How do public and private labor governance regimes intersect in global supply chains and with what effects? Based on fieldwork in Bangladesh, including interviews with garment industry stakeholders, this article examines the main public and private regulatory reforms instituted in post-Rana Plaza Bangladesh: the Sustainability Compact and the Bangladesh Accord, respectively. Despite the Accord’s substantial achievements in improving workplace safety, particularly relative to the progress achieved under the Compact, findings show that government and industry actors in Bangladesh have resisted the Accord’s efforts to empower workers for fear that improved labor standards would threaten managerial control over one of the global garment industry’s largest and cheapest labor forces. Rather than being an example of complementarity between private and public governance, or an effective substitution of one by the other, post-Rana Plaza Bangladesh represents an undermining of effective private regulation by a state opposed to pro-labor reforms.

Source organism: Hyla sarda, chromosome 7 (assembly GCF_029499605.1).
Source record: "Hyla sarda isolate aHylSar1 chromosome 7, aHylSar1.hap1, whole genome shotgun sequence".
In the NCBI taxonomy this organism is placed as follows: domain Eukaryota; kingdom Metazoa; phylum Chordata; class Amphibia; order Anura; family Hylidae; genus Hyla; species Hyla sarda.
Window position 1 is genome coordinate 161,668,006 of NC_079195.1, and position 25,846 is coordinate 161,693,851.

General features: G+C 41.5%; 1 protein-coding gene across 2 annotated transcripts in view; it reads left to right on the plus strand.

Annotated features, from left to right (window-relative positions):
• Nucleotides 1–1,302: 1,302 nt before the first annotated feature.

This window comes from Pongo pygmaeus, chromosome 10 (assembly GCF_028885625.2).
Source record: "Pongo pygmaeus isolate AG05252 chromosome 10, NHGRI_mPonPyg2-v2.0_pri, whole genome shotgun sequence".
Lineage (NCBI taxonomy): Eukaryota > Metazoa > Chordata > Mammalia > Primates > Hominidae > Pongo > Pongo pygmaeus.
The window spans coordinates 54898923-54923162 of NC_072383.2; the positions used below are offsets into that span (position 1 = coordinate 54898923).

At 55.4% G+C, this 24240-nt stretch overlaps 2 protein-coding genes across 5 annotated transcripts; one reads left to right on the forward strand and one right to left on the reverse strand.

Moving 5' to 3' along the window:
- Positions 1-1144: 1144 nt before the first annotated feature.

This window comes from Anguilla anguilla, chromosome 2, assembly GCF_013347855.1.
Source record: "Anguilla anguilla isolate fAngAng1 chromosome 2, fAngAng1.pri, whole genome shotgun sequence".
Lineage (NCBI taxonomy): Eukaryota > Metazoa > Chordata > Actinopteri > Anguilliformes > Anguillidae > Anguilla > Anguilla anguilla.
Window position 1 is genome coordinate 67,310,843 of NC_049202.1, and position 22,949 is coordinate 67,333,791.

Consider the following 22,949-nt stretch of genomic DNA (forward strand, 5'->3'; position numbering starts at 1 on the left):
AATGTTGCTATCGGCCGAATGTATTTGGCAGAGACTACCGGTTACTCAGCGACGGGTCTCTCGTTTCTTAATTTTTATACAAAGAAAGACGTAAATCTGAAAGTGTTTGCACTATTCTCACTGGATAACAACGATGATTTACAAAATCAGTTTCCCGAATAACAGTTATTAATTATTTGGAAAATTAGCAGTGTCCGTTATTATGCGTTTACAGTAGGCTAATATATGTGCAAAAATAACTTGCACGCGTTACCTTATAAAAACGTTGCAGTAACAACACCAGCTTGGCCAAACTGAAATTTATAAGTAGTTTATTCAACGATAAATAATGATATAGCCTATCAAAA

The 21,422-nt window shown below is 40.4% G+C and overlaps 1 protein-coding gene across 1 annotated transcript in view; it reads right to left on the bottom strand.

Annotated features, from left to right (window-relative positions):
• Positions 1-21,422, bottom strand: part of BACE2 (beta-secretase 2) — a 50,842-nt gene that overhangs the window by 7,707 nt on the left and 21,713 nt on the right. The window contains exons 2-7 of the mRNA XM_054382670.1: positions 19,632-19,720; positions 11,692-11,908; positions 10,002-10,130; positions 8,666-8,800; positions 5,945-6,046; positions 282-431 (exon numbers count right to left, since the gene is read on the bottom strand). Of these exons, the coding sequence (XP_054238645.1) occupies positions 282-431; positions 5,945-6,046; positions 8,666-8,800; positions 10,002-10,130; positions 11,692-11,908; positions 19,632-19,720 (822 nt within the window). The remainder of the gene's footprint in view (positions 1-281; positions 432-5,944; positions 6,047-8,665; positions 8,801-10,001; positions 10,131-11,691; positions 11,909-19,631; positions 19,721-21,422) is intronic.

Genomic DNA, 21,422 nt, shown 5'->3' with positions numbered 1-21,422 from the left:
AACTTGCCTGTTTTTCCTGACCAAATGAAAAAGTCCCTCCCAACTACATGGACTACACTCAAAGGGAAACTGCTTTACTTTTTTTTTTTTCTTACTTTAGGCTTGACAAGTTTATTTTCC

|Original language||English (US)|
|Number of pages||26|
|State||Published - Aug 1 2020|
All Science Journal Classification (ASJC) codes
- Strategy and Management
- Organizational Behavior and Human Resource Management
- Management of Technology and Innovation